Rumors surrounding a possible merger of Sprint and T-Mobile have been swirling for a few years, but now that merger looks to be coming a reality.
In April 2018, T-Mobile CEO John Legere announced via Twitter of the plans for the two wireless providers to join forces.
T-Mobile is the third largest cellular provider behind Verizon and AT&T, with Sprint coming in fourth. While T-Mobile has seen vast improvements to their networks and customer base over the last few years, Sprint has failed to break out.
This merger will combine the two companies’ customer bases and bring that total to approximately 126 million subscribers. This brings them in line with AT&T’s 141 million and Verizon’s 150 million. While the companies by themselves struggled to compete with the big two carriers, the combined company has the resources and user base to go toe-to-toe and be a strong third player in the wireless game.
Also, analysts say the merger could speed up the deployment of 5G wireless technology, which is designed for blazing fast speeds, deeper penetration into buildings, and more robust connections. Separate, this deployment would be costly and complicated but becomes easier thanks to the merger.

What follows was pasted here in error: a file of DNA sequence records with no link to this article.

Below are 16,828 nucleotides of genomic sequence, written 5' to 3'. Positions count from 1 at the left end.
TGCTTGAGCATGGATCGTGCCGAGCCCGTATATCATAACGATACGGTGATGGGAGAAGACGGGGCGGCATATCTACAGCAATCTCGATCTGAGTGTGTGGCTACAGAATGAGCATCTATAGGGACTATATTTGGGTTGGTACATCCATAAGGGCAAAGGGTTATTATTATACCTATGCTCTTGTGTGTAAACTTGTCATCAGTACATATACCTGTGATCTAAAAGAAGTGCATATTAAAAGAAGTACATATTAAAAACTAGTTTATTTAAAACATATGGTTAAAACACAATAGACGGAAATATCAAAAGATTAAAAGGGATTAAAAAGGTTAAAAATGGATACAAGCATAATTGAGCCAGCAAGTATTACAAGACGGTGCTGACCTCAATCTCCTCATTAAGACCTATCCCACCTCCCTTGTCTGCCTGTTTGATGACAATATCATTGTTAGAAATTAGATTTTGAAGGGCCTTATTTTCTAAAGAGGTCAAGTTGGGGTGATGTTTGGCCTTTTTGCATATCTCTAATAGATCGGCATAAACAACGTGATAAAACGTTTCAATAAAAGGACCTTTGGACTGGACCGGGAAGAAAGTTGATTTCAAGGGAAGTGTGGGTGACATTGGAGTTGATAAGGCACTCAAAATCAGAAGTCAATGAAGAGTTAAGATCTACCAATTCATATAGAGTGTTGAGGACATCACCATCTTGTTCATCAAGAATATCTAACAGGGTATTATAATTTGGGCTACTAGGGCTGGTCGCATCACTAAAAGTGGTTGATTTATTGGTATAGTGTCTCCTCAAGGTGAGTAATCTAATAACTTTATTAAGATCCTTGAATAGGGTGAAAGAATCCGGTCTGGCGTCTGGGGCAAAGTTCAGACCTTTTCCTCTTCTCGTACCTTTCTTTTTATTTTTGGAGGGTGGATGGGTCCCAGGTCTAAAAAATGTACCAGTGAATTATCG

While the Justice Department will look at the proposed merger and may decide to block it, the combined company benefits Sprint customers in the short term more than T-Mobile’s customers. Sprint signed a deal with T-Mobile that allows their customers to connect to T-Mobile’s network when they’re roaming provided they have a phone capable of connecting to T-Mobile’s GSM network. The deal is valid for four years even in the event the merger is blocked.
Provided the deal goes through, the new company (which is rumored to be still named T-Mobile) is set to combine the two networks into one. Right now, the companies operate different technologies for their networks, CDMA for Sprint and GSM for T-Mobile. Having one network to upkeep saves money for the company, however, once completed, customers with CDMA-only phones will have to upgrade.
Another advantage for customers will be greater coverage and faster data speeds. Lastly, as mentioned, the merger will allow the new company to more quickly deploy their 5G network, which will benefit all T-Mobile subscribers.
While most of that sounds good for consumers, some customer advocate groups are concerned the merger will have a negative impact on the market. The thought is that with only three major carriers there won’t be enough incentive for any of them to compete as vigorously as they would with more companies in the mix; this means fewer options for consumers when it comes to prices.
Since the merger hasn’t been approved yet, prices are an unknown. Sprint CEO Marcelo Claure and T-Mobile’s John Legere are saying prices won’t go up in the short term as they want to compete with AT&T and Verizon. However, some speculate that rates will be lowered once the deal goes through in the hopes of stealing customers away from the big two.